Friday Lites -- Micro separation of duties while telecommuting
I’m experimentally telecommuting on Thursday’s. Yesterday I had a great time using VMware Workstation to create a virtual machine dedicated to working from home. I don’t know why I didn’t think of it sooner.
I could just have well used Oracle’s no-cost VirtualBox and Ubuntu to basically accomplish the same thing.
Creating my Windows 7 home workstation on a VM I’ve named “WorkerB” was a tremendously liberating experience. I was able to set up Microsoft Office including Outlook, Facebook and Twitter all pointed at my work accounts without worrying that I might be messing up my personal social networks. (See my column on “Double Identity” here.) I downloaded work related materials, processed email and social network communications and generally did all manner of work.
All the while I merrily reassured Windows that yes, I did want it to remember that password or file location. In my previous work-at-home setup, I would have been loath to have these settings messed with, as it would have impeded my other, real use of my home computer as a home system. Separating my work and home computing needs on my personal system is a big step forward that I wish I’d taken a long time ago.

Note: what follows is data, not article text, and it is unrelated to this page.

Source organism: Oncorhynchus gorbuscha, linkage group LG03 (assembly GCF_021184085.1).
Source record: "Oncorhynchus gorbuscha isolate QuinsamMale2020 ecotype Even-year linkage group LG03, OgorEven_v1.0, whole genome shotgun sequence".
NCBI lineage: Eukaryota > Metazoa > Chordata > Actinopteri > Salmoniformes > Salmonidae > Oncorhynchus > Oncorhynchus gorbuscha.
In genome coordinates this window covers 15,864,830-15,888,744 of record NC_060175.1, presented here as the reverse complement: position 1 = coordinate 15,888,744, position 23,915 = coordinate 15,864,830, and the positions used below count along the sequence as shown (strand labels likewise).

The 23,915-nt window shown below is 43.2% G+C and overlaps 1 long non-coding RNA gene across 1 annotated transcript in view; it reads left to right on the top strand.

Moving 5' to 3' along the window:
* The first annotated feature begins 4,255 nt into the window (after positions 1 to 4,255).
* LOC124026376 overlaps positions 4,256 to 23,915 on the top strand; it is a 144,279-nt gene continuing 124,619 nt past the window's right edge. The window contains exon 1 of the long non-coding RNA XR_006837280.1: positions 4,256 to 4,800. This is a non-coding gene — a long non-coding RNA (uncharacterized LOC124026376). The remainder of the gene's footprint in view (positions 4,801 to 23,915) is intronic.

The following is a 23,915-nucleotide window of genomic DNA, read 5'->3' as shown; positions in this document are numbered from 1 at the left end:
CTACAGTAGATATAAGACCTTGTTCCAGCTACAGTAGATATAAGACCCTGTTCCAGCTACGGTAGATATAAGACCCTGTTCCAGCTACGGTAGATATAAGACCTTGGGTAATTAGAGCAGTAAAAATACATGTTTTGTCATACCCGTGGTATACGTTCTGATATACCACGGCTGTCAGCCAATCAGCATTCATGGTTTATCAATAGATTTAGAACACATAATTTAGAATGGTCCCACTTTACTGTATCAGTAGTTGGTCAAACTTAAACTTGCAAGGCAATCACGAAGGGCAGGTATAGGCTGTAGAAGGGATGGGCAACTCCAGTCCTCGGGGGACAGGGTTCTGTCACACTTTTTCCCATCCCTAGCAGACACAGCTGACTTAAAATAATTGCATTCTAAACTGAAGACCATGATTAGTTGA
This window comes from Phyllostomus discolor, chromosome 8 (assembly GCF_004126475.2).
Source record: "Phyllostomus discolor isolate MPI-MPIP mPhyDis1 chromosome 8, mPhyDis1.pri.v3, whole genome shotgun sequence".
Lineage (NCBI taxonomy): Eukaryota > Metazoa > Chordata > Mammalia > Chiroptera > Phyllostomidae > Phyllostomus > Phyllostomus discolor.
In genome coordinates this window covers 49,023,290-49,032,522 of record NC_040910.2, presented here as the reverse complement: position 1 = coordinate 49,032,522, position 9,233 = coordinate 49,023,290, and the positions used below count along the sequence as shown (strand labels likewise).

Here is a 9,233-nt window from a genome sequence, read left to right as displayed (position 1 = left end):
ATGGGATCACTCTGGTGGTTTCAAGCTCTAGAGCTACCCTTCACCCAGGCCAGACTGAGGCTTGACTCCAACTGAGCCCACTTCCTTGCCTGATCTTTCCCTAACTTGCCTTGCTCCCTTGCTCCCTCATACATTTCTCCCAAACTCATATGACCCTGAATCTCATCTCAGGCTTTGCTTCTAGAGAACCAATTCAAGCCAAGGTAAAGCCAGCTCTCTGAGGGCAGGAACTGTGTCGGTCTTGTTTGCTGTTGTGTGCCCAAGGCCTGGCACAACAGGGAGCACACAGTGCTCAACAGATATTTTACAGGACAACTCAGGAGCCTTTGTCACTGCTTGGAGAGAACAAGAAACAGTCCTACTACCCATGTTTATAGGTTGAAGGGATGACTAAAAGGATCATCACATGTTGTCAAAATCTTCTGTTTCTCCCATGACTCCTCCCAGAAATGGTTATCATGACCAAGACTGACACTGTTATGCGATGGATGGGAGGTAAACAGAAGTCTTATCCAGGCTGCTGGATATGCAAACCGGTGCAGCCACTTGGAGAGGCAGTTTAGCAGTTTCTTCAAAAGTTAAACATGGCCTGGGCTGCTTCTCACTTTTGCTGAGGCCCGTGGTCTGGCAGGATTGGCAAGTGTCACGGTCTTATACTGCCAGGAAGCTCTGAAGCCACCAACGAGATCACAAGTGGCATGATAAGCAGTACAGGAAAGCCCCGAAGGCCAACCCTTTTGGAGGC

Setting up WorkerB did mean installing a second instance of Kaspersky, the Internet security software that I bought for home use. That wasn’t a problem since I’d planned ahead and gotten the 3-machine, 3-year license. And my home system (a Dell Inspiron) has a quad-core Intel i7 processor and plenty of RAM, so compute resource wasn’t an issue either. I don’t conduct testing at home--eWEEK has a beautiful, newly built lab at our equally nice new office in downtown San Francisco for that purpose.
For me, working from home is a pleasant, quite place to write, conduct interviews and generally ruminate on all things enterprise tech. Most of my work product and communication tools are Web-accessible so I never carry a laptop back and forth on the train. In fact, the only computer I’m inclined to carry anywhere these days is my mobile phone. For many years that was an iPhone on the AT&T network...lately it’s an HTC EVO running on Sprint. Since I own and pay for phone service, my next “workerB” experiment is going to take place on my mobile compute platform.
In the meantime, I’m back in the office today, enjoying the camaraderie of my fellow labbies and getting ready to go into the lab to do some mad scientist stuff.